My post holiday hangover has lingered into the new year. Day to day duties as chief brainstrust at Labor have kept me off the streams during the winter season thus far. Like clockwork, most of my clients have returned from break with guns blazing to get some actual work done. While I’m itching like mad to hit the water, it hasn’t been too disappointing considering we’ve been stuck in a subzero icebox. No worries friends, I can see the light at the end of the trout tunnel and I’m determined to brave the elements in the very near future. The arctic blast will commence soon enough and I’ll have images and words to support my case.

On a side note. The Moldy Chum slab of the month contest is underway and my Milwaukee’s best brown is in the running and needs a little love. Feel free to cast a vote my way if you feel compelled to participate: Moldy Chum Slab of the Month (the poll is on the left side of the page).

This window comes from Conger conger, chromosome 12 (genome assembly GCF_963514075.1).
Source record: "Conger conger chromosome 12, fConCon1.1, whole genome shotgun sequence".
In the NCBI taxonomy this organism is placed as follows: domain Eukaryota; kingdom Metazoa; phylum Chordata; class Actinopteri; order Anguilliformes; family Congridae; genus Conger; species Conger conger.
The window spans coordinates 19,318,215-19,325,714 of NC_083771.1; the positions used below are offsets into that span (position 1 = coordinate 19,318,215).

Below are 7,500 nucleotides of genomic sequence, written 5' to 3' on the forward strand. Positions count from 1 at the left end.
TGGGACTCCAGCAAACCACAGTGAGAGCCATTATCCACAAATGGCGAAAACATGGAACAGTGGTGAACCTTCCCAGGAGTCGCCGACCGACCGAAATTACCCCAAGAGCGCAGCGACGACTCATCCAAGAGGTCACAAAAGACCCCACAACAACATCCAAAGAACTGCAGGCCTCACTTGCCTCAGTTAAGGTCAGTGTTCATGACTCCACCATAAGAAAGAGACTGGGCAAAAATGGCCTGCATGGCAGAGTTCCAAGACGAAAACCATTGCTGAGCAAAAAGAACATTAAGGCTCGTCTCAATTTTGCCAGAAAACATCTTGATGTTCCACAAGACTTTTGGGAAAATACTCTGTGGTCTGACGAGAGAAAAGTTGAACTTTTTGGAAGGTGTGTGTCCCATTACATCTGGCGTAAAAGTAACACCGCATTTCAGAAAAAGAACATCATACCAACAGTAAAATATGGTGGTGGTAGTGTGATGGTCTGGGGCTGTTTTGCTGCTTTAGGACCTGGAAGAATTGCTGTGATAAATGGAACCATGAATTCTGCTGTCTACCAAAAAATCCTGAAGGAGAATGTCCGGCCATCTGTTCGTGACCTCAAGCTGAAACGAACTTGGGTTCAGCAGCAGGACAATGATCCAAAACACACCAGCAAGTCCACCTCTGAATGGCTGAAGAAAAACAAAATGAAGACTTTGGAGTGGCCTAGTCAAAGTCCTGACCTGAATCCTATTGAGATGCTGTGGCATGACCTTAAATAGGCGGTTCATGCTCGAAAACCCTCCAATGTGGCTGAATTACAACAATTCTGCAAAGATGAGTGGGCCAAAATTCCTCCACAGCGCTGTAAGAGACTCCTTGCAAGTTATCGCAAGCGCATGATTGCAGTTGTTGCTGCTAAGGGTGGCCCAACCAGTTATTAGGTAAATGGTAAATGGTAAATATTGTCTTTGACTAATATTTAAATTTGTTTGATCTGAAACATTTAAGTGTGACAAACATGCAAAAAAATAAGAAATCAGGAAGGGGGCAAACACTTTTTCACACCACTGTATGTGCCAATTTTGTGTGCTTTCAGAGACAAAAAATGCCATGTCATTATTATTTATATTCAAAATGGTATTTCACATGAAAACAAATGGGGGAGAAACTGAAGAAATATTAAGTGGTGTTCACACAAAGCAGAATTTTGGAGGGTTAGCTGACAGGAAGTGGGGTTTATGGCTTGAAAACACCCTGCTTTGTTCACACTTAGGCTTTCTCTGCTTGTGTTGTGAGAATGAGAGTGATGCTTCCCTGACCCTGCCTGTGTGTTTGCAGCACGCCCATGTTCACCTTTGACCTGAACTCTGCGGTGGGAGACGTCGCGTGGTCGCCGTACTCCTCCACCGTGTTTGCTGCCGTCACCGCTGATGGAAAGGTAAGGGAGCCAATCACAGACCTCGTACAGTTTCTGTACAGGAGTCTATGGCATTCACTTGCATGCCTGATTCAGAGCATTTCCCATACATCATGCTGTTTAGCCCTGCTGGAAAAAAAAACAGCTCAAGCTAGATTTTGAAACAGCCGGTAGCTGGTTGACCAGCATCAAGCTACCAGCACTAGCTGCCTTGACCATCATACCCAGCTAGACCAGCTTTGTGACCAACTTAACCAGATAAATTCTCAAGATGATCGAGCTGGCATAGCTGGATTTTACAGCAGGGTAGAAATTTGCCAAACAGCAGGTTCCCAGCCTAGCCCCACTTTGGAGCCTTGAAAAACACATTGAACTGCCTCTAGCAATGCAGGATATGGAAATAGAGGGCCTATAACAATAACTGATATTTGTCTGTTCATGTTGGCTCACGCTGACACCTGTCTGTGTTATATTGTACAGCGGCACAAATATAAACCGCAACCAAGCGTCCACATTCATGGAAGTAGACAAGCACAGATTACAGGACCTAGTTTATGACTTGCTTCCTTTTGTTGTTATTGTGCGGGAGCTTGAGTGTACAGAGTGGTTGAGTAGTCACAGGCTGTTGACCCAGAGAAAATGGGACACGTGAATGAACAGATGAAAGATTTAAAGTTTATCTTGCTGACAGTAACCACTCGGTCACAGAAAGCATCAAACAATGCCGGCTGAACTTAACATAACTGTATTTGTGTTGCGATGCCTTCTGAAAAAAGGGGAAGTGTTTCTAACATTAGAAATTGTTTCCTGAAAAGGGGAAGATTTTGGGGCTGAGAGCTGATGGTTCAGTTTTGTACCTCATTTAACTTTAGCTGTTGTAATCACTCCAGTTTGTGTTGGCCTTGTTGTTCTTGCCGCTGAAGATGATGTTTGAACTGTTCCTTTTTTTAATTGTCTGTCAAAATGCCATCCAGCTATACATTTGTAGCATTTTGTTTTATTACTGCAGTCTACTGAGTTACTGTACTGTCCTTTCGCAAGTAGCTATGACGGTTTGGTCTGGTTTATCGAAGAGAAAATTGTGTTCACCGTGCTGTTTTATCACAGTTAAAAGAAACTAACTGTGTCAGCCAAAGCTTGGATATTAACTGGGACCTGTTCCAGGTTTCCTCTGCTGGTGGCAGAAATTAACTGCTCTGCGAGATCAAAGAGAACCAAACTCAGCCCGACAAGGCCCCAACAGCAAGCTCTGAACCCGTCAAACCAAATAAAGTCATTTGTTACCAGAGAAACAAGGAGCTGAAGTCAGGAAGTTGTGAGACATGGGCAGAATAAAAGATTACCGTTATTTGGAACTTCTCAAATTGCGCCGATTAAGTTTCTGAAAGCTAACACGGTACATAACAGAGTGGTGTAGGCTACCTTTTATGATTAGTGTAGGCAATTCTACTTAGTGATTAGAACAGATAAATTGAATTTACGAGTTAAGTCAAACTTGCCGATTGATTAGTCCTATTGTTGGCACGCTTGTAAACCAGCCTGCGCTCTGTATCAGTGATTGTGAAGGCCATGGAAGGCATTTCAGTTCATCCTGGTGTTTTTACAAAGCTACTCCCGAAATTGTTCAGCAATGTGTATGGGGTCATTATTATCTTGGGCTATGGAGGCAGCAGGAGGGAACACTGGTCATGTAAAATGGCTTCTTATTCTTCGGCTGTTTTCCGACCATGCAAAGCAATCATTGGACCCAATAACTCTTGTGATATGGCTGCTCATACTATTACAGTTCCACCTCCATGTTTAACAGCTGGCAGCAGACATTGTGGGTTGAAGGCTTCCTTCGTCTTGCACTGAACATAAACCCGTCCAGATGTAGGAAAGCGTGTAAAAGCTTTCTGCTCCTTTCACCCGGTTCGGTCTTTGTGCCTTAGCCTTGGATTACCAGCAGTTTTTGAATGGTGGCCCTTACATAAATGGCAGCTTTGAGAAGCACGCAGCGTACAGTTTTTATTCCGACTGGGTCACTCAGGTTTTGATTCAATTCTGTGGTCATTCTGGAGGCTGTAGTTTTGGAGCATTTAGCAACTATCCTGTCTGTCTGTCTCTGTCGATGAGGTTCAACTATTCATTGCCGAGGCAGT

Let’s play a game of make believe, shall we? In lieu of new substantive content here at the worldwide headquarters I figured I’d offer up some largely unpublished photography. Some of the shots are repeats from older posts, but the lion’s share of these images were shot from around the Driftless in preparation for my current American Angler article. They hold exclusive rights to the handful of shots used in the article and I can’t show them on my blog until the issue has run it’s course. Some may subscribe to the notion that “less is more.” While that is fine for some, I’m the type of person that will generate a maddening number of options when brainstorming. Selecting photography is something that I do on a daily basis working as a creative director and designer, and I like to have a lot of options. With that in mind I submitted a healthy cache of shots to American Angler to support my Close Encounters thesis. There are limits to what I can accomplish on the stream by myself. Some pics I took on time delay with my trusty tripod, others were shot by my buddy Joel Woodward. The photos in this post didn’t cut the editorial mustard. These are the All-American Rejects.